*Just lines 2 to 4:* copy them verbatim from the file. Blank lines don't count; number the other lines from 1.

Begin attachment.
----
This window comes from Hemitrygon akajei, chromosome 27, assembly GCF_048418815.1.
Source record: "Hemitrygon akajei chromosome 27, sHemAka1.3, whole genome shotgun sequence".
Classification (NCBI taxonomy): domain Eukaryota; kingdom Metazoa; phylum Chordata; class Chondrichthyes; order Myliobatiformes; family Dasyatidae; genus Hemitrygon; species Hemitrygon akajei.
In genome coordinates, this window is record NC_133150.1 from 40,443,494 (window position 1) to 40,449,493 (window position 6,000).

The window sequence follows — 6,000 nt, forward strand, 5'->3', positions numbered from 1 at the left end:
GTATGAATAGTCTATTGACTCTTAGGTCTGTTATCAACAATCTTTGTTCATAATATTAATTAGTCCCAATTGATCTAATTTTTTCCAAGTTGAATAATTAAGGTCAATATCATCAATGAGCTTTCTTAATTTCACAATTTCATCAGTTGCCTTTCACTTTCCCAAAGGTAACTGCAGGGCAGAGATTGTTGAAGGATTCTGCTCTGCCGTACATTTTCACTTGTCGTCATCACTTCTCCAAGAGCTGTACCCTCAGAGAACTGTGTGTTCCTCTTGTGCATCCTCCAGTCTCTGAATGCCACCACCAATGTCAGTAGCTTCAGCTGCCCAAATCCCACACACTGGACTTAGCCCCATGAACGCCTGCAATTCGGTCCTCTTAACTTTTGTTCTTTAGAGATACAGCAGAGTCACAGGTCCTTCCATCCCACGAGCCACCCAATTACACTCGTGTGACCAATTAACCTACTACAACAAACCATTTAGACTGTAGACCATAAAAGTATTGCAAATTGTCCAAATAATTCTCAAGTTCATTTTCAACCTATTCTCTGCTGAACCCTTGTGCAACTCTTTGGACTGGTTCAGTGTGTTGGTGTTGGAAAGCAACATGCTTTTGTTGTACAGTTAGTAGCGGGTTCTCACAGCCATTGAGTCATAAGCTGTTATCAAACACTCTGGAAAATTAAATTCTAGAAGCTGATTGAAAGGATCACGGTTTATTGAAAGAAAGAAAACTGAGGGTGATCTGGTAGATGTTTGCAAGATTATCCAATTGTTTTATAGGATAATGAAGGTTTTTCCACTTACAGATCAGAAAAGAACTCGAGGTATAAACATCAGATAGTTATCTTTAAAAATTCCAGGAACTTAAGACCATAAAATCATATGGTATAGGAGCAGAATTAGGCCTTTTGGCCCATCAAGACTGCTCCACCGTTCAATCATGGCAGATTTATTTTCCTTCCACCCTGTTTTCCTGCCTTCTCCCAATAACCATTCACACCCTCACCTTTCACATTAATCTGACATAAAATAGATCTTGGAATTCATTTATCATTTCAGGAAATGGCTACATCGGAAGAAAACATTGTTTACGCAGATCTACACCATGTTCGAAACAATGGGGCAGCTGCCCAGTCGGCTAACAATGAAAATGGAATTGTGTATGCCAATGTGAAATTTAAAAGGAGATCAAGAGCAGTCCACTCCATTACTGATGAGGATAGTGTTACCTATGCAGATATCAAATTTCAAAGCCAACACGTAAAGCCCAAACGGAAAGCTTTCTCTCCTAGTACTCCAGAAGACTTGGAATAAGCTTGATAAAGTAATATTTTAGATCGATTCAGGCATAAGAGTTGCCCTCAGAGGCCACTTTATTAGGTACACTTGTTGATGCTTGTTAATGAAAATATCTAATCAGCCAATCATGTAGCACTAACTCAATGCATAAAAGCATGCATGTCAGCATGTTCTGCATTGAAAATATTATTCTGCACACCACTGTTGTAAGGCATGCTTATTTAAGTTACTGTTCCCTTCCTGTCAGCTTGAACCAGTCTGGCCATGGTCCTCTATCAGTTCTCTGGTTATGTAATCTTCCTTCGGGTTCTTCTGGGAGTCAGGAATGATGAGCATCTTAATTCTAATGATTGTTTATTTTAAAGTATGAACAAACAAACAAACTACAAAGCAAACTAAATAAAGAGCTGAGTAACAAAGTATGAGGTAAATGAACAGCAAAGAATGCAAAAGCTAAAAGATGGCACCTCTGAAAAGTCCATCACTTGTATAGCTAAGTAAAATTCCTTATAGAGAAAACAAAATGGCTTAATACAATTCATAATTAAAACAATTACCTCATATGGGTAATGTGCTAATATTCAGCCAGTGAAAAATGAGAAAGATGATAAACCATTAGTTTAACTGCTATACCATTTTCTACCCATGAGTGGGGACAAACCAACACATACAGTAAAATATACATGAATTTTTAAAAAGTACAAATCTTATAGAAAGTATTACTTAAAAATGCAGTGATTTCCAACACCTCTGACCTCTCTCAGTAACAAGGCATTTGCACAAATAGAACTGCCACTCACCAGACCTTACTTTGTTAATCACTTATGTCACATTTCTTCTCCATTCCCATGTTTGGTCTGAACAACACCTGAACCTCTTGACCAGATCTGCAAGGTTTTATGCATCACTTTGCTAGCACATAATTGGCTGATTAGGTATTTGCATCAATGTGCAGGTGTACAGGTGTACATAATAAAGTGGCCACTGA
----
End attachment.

Source record: "Hemitrygon akajei chromosome 27, sHemAka1.3, whole genome shotgun sequence".
Classification (NCBI taxonomy): domain Eukaryota; kingdom Metazoa; phylum Chordata; class Chondrichthyes; order Myliobatiformes; family Dasyatidae; genus Hemitrygon; species Hemitrygon akajei.
In genome coordinates, this window is record NC_133150.1 from 40,443,494 (window position 1) to 40,449,493 (window position 6,000).